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The supposed clash of civilisations is really about higher book sales

By Paul White - posted Wednesday, 1 October 2003

The Muslim suicide-bombers are coming. Or are they? Edward Said, the Palestinian thinker who died recently, spent his life exposing the West's failure to engage constructively with the East. As a Palestinian who was also Western-educated, Said was able to view the West's failure with exceptional clarity and objectivity.

Said showed how distorted stereotypes such as "militant Islam" - which the United States especially uses to justify its periodic wars in the developing world - have convinced millions that the countries that use them are hostile to their way of life.

Last week also, Indonesia's President, Megawati Soekarnoputri, and the United Nations secretary-general, Kofi Annan, warned us of the costs of this failure. Blundering into countries such as Afghanistan and Iraq with all guns blazing to impose "democracy" has achieved nothing good.


Meanwhile, the root causes of conflict in troubled countries remains untouched. A US Jewish scholar, Rabbi Arthur Schneier, comments in Interfaith Dialogue and Peacebuilding that religion is only the excuse for conflict - never its real cause. Conflict is rooted in inequality and injustice. Said would have agreed.

Other commentators pose as our saviours from vicious "extremists". While speaking the language of moderation and reason, such commentators are at pains to insist that they have no objection to decent, "moderate" Muslims. Or so it appears on the surface. It can be argued that the targetting of "militant Islam" continues the West's anti-Islamic traditions.

The first problem with "militant Islam" is that this concept - like "military intelligence" - is an oxymoron. Terrorism is the indiscriminate use of violence against innocent people for the purpose of furthering political goals. The word Islam means "peace". Islam is not a vengeful creed, but promotes "the mutual teaching of truth and constant patience". Any reasonable examination of Islam's message shows that Islam and terrorism are incompatible.

What are Muslims bound to believe about terrorism by their religion? The Koran stipulates that the murder of a single person is equivalent to that person slaying all humanity, whereas if "anyone saved a life, it would be as if he saved the life of the whole people". In other words, irrespective of whether Osama bin Laden or any other Muslim claims to be acting in accordance with their religion, they are violating its most basic principles if they engage in terrorism.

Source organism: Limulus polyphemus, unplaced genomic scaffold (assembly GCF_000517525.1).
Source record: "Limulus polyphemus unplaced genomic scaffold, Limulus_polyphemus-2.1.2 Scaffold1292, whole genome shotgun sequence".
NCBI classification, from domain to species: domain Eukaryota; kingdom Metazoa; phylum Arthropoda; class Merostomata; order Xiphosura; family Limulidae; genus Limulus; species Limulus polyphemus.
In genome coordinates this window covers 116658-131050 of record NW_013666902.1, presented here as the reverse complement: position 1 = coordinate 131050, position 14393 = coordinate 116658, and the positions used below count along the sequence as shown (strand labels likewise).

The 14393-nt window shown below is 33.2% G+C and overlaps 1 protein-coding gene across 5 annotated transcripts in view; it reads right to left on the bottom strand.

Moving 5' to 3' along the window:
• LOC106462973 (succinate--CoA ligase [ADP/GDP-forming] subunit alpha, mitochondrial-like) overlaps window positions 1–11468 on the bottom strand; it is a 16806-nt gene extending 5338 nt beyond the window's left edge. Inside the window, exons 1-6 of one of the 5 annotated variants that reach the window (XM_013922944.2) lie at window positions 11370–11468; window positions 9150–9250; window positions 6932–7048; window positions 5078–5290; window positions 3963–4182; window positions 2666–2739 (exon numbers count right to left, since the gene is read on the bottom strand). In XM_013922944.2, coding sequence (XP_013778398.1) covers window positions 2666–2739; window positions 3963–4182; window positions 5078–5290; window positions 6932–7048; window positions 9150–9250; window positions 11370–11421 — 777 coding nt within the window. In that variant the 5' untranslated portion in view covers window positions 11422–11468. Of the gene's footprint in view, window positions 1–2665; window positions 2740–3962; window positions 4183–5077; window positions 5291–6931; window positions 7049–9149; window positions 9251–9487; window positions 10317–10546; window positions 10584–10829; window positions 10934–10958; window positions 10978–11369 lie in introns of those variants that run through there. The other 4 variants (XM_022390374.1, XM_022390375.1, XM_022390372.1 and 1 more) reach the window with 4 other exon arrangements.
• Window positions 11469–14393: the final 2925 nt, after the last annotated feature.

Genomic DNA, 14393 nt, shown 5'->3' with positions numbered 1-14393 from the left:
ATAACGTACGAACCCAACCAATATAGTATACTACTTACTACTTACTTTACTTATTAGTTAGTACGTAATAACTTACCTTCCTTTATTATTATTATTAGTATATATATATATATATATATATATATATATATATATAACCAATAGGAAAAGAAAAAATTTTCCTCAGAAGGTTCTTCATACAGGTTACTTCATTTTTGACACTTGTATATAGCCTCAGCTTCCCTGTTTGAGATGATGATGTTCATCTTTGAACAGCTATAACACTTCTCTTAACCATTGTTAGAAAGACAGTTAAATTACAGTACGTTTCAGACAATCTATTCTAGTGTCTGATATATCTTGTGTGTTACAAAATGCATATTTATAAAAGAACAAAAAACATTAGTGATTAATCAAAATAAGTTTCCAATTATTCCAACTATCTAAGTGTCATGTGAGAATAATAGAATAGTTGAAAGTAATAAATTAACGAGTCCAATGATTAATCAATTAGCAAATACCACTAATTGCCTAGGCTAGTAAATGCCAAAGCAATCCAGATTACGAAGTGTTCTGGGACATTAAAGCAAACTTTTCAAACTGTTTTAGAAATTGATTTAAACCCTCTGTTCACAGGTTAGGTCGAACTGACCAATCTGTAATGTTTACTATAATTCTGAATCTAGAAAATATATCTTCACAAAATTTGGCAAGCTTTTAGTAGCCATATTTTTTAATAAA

What is the anti-Muslim brigade up to? Said claimed these commentators were determined to "make sure that the "[Islamic] threat" is kept before our eyes, the better to excoriate Islam for terror, despotism and violence, while assuring themselves profitable consultancies, frequent TV appearances and book contracts".

Samuel P. Huntington's Clash of Civilizations is the lodestar of the anti-Muslim brigade. He argues: "The underlying problem for the West is not Islamic fundamentalism. It is Islam, a different civilisation whose people are convinced of the superiority of their culture and are obsessed with the inferiority of their power."


Huntington's text attracted much attention when it first appeared as an essay in 1993 and then as a book three years later. The horrific events of September 11, 2001, catapulted it into prominence as the alleged "explanation" as to why Islam is supposedly hostile to all other world views. Huntington attempts to convince us that Islam in some form is responsible for bin Laden and other terrorists who hijack their religion. His arguments have been used to support the arguments of US policymakers as the justification for wars against Afghanistan and Iraq, and for threatening wars against Iran and Saudi Arabia. These arguments have been popularised by Australian politicians and sections of the media with similar agendas.

Yet we in the West should admit that our attitudes to Islam and Arabs are neither blameless nor particularly noble. This legacy can be traced to the Middle Ages, and the perceived threat to Western economic and political interests posed by the dynamic Islamic civilisation of the time. The West never got over losing to the Muslims in the Crusades.

Said argued that the foundations of our understanding of Islam, and the Middle East in general, were tainted - motivated by racism, colonial interests and antipathy.

Huntington warns the West to prepare for a time when the "civilisations" will face off, the non-West against the West. A new world war is most likely to take place between "civilisations", probably between the "Islamic" and "Western" ones.

For Huntington, the Islamic world comprises the most fractious and unstable of the so-called "civilisations". Muslim critics of Huntington see his theory as an exercise to defend Western interests. They point out that he is too ready to portray the non-Western nations as belligerent while ignoring the West's record of aggression and domination.

Islam cannot be the cause of global terrorism if the supposed practitioners of "militant Islam" are acting contrary to both the letter and spirit of that religion. Western commentators should ponder the fascinating and life-enhancing values and practices of Islam which contribute to peace and which are shared in all of the great religions.

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This article was first published in The Sydney Morning Herald on 29 September, 2003.

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About the Author

Dr Paul White is a scholar of Middle East politics and Islam who works for the Centre for Peace and Conflict Studies at the University of Sydney, which is a member of National Forum.

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